I wrote the song under the guise of a failing relationship. This impossible situation of two people who want nothing more than to be together but human nature won't allow them. No matter how much they dwell on the beautiful times that were had between them, things have changed and they're not going to change back. They make a choice to hang on as long as they can but the stress and misery slowly destroy them. The opening and closing lines of the song are the same ("Whatever you want") but the context is different. In the beginning, it's a confident promise of endless happiness. That promise swiftly changes and in the end, "whatever you want" becomes a desperate and defeated sigh.
I presented the song to Brandon. He set up the microphone and I sang the words with conviction. I had some ideas for harmonies to fill up some empty space and we recorded them quickly. I remember after finishing my last vocal part, I had went down the hall and into Brandon's kitchen to get a glass of water. As I was walking back, he started playing the song through those massive Peavy speakers. The four-part harmonies were bouncing off the walls of the hallway and I heard myself singing back these terrible things I desperately wanted to get off my chest and it was the best thing ever to me. It helped ease my sadness and guilt and I saw again what I was making this sacrifice for. I felt like I had made the right choice. This band was the only thing that made me feel at peace, and to this day it still continues to do so. Granted, I haven't been invited to any pool parties as of late.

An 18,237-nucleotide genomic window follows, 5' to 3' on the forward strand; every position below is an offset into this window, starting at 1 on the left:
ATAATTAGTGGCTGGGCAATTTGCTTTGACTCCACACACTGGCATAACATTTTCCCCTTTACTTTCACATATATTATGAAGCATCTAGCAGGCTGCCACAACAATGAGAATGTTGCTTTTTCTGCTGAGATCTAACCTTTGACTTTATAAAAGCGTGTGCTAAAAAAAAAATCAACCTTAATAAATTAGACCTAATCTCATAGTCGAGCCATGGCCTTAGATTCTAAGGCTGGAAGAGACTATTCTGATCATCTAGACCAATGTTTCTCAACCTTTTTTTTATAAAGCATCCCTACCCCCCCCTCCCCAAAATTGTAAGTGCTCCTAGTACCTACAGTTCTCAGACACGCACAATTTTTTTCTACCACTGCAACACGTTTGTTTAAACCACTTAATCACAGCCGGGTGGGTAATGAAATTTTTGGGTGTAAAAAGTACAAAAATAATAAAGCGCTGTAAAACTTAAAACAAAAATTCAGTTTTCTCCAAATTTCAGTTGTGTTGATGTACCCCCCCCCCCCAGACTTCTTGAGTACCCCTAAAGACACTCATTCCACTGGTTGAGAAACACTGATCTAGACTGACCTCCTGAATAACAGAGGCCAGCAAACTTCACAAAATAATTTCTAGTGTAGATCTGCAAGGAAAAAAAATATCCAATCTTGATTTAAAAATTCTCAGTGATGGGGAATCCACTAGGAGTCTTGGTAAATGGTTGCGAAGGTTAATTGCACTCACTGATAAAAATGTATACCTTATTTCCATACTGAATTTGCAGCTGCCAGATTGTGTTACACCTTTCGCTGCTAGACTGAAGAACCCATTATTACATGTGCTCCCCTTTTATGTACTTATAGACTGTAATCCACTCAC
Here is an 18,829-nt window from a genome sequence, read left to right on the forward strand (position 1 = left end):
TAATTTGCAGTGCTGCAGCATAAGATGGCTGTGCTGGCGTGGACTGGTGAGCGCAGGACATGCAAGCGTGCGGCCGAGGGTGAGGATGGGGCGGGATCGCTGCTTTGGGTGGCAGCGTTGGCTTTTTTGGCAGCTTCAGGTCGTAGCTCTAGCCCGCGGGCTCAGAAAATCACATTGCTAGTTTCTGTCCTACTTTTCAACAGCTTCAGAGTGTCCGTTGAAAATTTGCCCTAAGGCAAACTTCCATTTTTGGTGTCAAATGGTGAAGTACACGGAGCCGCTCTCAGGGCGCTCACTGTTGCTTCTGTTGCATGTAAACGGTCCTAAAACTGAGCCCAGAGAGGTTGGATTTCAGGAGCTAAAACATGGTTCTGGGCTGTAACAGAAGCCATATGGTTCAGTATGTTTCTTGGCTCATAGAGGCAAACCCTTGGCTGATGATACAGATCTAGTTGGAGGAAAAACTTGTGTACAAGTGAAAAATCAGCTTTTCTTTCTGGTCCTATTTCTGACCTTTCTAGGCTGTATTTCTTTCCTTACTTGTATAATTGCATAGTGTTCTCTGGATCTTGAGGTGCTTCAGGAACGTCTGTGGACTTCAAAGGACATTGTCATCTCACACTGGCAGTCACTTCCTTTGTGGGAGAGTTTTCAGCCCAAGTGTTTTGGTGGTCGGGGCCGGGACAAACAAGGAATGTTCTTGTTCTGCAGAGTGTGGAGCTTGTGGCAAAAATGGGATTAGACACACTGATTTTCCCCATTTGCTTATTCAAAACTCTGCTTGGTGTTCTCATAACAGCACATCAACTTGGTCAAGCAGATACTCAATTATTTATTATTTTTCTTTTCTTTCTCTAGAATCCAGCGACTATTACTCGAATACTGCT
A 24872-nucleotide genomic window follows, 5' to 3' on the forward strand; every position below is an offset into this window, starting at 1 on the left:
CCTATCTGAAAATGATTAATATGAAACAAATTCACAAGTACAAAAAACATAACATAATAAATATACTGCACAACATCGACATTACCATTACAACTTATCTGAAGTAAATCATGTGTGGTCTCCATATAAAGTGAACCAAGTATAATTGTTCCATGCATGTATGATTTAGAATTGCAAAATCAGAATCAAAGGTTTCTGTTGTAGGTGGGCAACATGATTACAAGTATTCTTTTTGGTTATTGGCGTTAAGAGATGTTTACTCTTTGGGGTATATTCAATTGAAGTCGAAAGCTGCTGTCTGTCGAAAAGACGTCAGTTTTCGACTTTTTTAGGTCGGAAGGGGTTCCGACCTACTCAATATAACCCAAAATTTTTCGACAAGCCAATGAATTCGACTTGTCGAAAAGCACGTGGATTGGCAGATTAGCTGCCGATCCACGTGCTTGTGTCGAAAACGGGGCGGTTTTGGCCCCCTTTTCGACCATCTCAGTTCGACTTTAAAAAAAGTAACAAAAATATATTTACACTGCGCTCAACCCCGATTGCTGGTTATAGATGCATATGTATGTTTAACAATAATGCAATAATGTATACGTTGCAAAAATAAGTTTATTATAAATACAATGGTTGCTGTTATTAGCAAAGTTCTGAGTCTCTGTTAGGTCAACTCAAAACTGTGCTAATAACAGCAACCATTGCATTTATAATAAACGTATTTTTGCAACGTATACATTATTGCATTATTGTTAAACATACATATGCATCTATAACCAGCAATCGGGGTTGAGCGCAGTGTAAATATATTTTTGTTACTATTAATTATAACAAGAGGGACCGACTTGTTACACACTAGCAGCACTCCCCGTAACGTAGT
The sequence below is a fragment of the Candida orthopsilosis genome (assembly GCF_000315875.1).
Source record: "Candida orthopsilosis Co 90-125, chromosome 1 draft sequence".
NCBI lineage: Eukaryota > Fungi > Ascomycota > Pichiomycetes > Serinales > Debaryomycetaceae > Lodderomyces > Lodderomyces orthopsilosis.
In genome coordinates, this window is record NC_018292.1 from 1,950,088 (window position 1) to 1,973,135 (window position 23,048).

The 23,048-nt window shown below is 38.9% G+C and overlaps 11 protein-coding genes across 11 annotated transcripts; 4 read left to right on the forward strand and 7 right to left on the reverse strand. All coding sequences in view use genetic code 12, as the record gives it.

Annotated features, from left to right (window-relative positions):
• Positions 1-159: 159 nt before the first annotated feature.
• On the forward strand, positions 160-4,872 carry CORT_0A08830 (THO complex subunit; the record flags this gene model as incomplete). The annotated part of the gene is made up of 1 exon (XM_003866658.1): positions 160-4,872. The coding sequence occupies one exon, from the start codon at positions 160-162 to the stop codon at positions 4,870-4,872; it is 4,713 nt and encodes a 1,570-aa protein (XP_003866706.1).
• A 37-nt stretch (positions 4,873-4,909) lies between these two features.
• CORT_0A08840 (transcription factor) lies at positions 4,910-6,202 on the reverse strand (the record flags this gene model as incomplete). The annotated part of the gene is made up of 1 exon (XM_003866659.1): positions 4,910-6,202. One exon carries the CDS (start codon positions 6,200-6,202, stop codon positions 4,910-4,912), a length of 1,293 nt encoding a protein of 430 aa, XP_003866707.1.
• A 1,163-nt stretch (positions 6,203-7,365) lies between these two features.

At the very moment that the song stopped playing, we decided that we were no longer going to make another EP. We now had seven songs. Soon we would have five more and "Third Parties," our perfectly flawed picture of our first steps into a truly scary place-- disguised as a full-length pop album-- would be born. Another small victory. Maybe even one of value.
Hearing is believing. Now that you know the story behind the song, listen for yourself and learn more about the album right here!